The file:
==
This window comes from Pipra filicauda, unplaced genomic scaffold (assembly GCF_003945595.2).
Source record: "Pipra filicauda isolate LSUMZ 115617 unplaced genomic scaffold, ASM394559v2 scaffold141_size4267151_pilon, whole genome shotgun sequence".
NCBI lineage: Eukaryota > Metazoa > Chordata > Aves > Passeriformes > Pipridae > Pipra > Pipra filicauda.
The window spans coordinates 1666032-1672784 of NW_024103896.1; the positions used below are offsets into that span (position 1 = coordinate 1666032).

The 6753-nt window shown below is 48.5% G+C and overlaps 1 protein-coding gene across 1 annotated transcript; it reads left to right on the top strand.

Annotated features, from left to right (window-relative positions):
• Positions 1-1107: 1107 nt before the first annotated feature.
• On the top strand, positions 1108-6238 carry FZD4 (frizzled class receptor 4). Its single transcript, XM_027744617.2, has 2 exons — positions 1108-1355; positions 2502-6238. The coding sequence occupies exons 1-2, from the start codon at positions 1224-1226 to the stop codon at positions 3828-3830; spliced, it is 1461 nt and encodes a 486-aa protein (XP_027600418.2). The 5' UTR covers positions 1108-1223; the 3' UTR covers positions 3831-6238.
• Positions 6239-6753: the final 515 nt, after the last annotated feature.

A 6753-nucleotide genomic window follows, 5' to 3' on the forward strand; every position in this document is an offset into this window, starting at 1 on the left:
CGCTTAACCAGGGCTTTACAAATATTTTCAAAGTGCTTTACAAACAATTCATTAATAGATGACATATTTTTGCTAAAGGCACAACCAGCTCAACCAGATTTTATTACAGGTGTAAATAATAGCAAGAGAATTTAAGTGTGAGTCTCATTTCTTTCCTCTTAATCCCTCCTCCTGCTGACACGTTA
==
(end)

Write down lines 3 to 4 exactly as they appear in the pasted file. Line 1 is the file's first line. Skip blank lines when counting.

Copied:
NCBI lineage: Eukaryota > Metazoa > Chordata > Aves > Passeriformes > Pipridae > Pipra > Pipra filicauda.
The window spans coordinates 1666032-1672784 of NW_024103896.1; the positions used below are offsets into that span (position 1 = coordinate 1666032).